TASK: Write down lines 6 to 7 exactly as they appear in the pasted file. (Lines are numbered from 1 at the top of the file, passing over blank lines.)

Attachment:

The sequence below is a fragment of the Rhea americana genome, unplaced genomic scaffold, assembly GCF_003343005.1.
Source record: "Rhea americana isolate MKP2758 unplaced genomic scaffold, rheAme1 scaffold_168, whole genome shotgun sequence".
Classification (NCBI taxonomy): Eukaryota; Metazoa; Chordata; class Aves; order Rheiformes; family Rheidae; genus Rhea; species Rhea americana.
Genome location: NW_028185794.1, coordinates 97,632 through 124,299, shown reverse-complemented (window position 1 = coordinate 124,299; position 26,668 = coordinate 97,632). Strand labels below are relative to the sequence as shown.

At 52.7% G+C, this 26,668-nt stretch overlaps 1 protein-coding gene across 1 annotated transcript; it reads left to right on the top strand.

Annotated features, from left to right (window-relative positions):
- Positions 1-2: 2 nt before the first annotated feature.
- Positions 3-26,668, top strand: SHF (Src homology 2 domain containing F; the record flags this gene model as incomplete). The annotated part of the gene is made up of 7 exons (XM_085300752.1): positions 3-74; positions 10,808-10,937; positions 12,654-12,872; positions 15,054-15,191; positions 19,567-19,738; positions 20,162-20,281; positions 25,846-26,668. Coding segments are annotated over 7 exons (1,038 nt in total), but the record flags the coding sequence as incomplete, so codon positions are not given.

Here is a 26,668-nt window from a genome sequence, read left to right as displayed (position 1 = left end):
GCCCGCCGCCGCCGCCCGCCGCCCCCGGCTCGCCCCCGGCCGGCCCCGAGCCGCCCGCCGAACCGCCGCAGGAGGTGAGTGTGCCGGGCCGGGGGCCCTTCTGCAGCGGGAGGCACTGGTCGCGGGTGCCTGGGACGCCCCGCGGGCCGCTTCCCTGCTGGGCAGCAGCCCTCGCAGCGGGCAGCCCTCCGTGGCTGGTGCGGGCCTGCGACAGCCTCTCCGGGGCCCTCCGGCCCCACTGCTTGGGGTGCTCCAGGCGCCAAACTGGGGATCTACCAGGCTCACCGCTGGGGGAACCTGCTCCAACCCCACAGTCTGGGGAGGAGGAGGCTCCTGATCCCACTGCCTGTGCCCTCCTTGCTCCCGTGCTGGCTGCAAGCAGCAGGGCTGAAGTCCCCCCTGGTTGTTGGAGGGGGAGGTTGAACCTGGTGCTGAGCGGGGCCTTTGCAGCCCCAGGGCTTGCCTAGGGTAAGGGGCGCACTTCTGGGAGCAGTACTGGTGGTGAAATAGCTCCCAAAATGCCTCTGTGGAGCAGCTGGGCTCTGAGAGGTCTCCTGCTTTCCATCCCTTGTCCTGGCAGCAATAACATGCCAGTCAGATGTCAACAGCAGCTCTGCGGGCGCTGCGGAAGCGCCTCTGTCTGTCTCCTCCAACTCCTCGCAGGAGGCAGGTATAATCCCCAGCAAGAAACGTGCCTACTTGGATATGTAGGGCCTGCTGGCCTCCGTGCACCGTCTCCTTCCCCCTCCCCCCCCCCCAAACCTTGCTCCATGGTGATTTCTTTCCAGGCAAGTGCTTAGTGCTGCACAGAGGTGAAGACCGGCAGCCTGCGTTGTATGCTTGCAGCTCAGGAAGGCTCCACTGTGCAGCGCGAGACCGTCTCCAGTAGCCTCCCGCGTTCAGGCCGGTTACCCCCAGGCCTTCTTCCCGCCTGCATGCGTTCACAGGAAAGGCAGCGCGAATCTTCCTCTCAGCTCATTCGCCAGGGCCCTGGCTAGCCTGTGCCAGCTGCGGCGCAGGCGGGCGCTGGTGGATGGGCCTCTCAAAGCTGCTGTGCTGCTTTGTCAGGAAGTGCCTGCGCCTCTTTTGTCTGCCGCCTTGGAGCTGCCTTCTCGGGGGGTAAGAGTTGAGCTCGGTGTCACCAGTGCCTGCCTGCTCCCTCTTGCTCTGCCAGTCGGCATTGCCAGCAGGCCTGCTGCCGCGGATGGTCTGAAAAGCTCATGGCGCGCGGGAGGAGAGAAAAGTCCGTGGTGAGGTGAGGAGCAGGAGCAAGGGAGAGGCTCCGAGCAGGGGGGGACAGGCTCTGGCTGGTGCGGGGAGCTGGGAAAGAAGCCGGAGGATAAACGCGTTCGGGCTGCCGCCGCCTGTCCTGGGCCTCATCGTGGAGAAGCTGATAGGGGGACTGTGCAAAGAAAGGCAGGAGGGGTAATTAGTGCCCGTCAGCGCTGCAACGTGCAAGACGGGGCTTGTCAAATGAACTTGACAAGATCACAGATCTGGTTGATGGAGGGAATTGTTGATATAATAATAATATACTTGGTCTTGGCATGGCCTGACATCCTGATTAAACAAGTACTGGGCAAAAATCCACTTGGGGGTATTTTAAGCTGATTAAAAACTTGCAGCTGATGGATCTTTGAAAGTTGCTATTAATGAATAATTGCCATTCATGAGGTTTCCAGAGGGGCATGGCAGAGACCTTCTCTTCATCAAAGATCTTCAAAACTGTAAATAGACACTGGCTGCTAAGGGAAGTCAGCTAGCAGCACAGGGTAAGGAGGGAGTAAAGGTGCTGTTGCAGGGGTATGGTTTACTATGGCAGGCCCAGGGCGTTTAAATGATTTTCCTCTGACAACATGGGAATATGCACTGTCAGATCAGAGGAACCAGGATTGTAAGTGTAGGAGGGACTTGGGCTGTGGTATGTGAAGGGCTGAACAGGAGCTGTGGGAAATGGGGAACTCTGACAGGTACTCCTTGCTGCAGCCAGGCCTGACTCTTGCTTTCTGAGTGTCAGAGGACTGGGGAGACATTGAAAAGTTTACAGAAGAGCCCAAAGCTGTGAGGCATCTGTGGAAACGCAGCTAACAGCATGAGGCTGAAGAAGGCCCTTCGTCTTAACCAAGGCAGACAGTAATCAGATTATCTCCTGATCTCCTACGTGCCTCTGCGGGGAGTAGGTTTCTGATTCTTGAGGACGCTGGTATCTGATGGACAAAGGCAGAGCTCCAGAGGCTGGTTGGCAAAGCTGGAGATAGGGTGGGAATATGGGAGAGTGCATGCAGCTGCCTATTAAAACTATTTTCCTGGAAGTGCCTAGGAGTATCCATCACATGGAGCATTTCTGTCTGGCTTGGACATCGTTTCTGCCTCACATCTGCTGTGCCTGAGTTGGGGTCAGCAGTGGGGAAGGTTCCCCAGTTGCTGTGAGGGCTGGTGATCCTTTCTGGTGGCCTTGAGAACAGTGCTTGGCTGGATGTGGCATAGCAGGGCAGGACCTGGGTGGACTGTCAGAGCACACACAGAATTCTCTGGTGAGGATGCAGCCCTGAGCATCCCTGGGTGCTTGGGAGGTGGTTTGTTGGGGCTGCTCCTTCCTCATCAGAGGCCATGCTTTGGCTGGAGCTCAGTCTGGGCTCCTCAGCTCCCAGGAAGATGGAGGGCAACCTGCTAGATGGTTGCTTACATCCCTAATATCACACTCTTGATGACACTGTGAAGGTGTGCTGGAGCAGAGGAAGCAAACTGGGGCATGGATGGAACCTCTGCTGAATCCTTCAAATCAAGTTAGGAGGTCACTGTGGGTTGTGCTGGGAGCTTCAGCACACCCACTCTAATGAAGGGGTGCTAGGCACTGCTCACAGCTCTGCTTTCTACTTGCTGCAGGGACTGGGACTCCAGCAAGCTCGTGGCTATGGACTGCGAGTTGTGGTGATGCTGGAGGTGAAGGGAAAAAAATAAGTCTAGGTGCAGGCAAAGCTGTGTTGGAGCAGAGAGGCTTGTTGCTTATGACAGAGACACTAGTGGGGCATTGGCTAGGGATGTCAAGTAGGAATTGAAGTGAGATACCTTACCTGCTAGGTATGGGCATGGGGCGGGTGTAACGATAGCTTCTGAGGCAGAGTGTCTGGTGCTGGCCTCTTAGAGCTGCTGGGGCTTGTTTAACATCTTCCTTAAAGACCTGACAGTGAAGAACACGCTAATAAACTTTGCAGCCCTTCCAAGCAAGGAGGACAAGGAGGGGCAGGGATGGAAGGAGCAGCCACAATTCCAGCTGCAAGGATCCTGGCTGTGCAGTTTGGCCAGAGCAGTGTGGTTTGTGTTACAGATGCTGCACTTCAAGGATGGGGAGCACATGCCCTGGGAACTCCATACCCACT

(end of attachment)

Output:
Annotated features, from left to right (window-relative positions):
- Positions 1-2: 2 nt before the first annotated feature.